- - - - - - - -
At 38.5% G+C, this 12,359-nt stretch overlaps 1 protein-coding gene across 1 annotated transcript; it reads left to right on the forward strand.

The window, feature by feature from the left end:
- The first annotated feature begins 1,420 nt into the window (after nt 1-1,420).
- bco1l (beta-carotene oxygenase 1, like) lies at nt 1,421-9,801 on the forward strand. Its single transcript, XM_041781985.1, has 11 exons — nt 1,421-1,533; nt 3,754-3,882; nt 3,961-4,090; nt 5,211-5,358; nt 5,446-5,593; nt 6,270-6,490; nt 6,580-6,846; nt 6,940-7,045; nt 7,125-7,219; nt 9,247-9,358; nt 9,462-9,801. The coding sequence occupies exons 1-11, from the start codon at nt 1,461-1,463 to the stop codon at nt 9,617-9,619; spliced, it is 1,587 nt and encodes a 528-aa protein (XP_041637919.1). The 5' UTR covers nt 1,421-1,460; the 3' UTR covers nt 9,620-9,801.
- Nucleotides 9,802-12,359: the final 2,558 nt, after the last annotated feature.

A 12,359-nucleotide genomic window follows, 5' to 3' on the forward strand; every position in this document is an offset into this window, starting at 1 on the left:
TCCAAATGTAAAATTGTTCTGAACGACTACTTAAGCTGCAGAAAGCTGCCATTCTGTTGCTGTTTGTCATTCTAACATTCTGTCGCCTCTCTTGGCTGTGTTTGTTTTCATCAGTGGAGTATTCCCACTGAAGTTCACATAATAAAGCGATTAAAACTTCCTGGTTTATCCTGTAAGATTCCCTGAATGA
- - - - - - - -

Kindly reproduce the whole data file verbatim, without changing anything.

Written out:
At 38.5% G+C, this 12,359-nt stretch overlaps 1 protein-coding gene across 1 annotated transcript; it reads left to right on the forward strand.

The window, feature by feature from the left end:
- The first annotated feature begins 1,420 nt into the window (after nt 1-1,420).
- bco1l (beta-carotene oxygenase 1, like) lies at nt 1,421-9,801 on the forward strand. Its single transcript, XM_041781985.1, has 11 exons — nt 1,421-1,533; nt 3,754-3,882; nt 3,961-4,090; nt 5,211-5,358; nt 5,446-5,593; nt 6,270-6,490; nt 6,580-6,846; nt 6,940-7,045; nt 7,125-7,219; nt 9,247-9,358; nt 9,462-9,801. The coding sequence occupies exons 1-11, from the start codon at nt 1,461-1,463 to the stop codon at nt 9,617-9,619; spliced, it is 1,587 nt and encodes a 528-aa protein (XP_041637919.1). The 5' UTR covers nt 1,421-1,460; the 3' UTR covers nt 9,620-9,801.
- Nucleotides 9,802-12,359: the final 2,558 nt, after the last annotated feature.

A 12,359-nucleotide genomic window follows, 5' to 3' on the forward strand; every position in this document is an offset into this window, starting at 1 on the left:
TCCAAATGTAAAATTGTTCTGAACGACTACTTAAGCTGCAGAAAGCTGCCATTCTGTTGCTGTTTGTCATTCTAACATTCTGTCGCCTCTCTTGGCTGTGTTTGTTTTCATCAGTGGAGTATTCCCACTGAAGTTCACATAATAAAGCGATTAAAACTTCCTGGTTTATCCTGTAAGATTCCCTGAATGA